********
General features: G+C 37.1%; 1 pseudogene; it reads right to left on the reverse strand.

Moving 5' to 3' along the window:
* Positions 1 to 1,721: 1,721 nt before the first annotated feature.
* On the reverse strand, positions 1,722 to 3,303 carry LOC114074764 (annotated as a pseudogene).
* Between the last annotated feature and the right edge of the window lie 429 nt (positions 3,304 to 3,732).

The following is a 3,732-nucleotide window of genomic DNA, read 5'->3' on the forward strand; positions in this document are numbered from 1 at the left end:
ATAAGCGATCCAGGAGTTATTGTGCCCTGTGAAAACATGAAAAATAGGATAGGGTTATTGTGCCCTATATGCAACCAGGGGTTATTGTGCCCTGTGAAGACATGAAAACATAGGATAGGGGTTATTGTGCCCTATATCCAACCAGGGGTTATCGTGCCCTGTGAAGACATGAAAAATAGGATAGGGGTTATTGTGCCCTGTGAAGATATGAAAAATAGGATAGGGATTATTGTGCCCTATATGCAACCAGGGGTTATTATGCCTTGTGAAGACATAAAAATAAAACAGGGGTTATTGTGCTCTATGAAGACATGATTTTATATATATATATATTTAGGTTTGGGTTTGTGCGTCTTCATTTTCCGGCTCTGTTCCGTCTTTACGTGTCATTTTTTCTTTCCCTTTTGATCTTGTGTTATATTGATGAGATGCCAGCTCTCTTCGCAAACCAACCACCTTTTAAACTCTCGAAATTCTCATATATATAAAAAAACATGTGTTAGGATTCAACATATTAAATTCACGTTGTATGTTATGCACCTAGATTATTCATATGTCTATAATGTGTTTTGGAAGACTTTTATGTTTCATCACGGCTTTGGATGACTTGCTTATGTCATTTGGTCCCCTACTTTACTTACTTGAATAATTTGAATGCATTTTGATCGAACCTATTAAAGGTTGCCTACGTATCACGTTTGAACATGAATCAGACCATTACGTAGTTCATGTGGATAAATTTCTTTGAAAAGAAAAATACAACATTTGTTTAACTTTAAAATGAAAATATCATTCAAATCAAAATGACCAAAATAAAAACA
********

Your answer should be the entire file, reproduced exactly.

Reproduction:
General features: G+C 37.1%; 1 pseudogene; it reads right to left on the reverse strand.

Moving 5' to 3' along the window:
* Positions 1 to 1,721: 1,721 nt before the first annotated feature.
* On the reverse strand, positions 1,722 to 3,303 carry LOC114074764 (annotated as a pseudogene).
* Between the last annotated feature and the right edge of the window lie 429 nt (positions 3,304 to 3,732).

The following is a 3,732-nucleotide window of genomic DNA, read 5'->3' on the forward strand; positions in this document are numbered from 1 at the left end:
ATAAGCGATCCAGGAGTTATTGTGCCCTGTGAAAACATGAAAAATAGGATAGGGTTATTGTGCCCTATATGCAACCAGGGGTTATTGTGCCCTGTGAAGACATGAAAACATAGGATAGGGGTTATTGTGCCCTATATCCAACCAGGGGTTATCGTGCCCTGTGAAGACATGAAAAATAGGATAGGGGTTATTGTGCCCTGTGAAGATATGAAAAATAGGATAGGGATTATTGTGCCCTATATGCAACCAGGGGTTATTATGCCTTGTGAAGACATAAAAATAAAACAGGGGTTATTGTGCTCTATGAAGACATGATTTTATATATATATATATTTAGGTTTGGGTTTGTGCGTCTTCATTTTCCGGCTCTGTTCCGTCTTTACGTGTCATTTTTTCTTTCCCTTTTGATCTTGTGTTATATTGATGAGATGCCAGCTCTCTTCGCAAACCAACCACCTTTTAAACTCTCGAAATTCTCATATATATAAAAAAACATGTGTTAGGATTCAACATATTAAATTCACGTTGTATGTTATGCACCTAGATTATTCATATGTCTATAATGTGTTTTGGAAGACTTTTATGTTTCATCACGGCTTTGGATGACTTGCTTATGTCATTTGGTCCCCTACTTTACTTACTTGAATAATTTGAATGCATTTTGATCGAACCTATTAAAGGTTGCCTACGTATCACGTTTGAACATGAATCAGACCATTACGTAGTTCATGTGGATAAATTTCTTTGAAAAGAAAAATACAACATTTGTTTAACTTTAAAATGAAAATATCATTCAAATCAAAATGACCAAAATAAAAACA